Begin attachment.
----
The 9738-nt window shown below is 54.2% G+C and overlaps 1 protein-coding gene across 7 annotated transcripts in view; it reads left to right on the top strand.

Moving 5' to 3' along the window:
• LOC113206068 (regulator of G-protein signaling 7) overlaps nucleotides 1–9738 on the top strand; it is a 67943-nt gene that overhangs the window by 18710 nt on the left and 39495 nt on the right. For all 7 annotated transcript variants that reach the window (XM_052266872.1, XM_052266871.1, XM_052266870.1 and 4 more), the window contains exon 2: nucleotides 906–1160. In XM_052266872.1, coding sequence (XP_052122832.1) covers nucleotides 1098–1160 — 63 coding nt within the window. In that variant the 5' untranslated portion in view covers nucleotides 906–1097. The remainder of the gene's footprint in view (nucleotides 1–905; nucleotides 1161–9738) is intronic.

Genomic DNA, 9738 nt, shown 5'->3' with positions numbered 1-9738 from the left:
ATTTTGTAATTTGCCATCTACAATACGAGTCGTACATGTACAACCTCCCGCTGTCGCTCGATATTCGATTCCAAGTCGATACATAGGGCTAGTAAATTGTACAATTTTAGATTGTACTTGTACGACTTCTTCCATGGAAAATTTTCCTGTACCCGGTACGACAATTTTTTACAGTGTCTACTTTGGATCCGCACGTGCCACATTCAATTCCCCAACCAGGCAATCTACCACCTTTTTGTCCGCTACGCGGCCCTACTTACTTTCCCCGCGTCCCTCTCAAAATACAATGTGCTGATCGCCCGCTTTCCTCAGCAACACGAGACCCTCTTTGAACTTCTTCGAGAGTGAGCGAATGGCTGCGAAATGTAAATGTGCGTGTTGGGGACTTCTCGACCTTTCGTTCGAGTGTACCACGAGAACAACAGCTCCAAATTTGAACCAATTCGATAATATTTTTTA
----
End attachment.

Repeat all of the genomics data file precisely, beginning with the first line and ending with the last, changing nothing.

The 9738-nt window shown below is 54.2% G+C and overlaps 1 protein-coding gene across 7 annotated transcripts in view; it reads left to right on the top strand.

Moving 5' to 3' along the window:
• LOC113206068 (regulator of G-protein signaling 7) overlaps nucleotides 1–9738 on the top strand; it is a 67943-nt gene that overhangs the window by 18710 nt on the left and 39495 nt on the right. For all 7 annotated transcript variants that reach the window (XM_052266872.1, XM_052266871.1, XM_052266870.1 and 4 more), the window contains exon 2: nucleotides 906–1160. In XM_052266872.1, coding sequence (XP_052122832.1) covers nucleotides 1098–1160 — 63 coding nt within the window. In that variant the 5' untranslated portion in view covers nucleotides 906–1097. The remainder of the gene's footprint in view (nucleotides 1–905; nucleotides 1161–9738) is intronic.

Genomic DNA, 9738 nt, shown 5'->3' with positions numbered 1-9738 from the left:
ATTTTGTAATTTGCCATCTACAATACGAGTCGTACATGTACAACCTCCCGCTGTCGCTCGATATTCGATTCCAAGTCGATACATAGGGCTAGTAAATTGTACAATTTTAGATTGTACTTGTACGACTTCTTCCATGGAAAATTTTCCTGTACCCGGTACGACAATTTTTTACAGTGTCTACTTTGGATCCGCACGTGCCACATTCAATTCCCCAACCAGGCAATCTACCACCTTTTTGTCCGCTACGCGGCCCTACTTACTTTCCCCGCGTCCCTCTCAAAATACAATGTGCTGATCGCCCGCTTTCCTCAGCAACACGAGACCCTCTTTGAACTTCTTCGAGAGTGAGCGAATGGCTGCGAAATGTAAATGTGCGTGTTGGGGACTTCTCGACCTTTCGTTCGAGTGTACCACGAGAACAACAGCTCCAAATTTGAACCAATTCGATAATATTTTTTA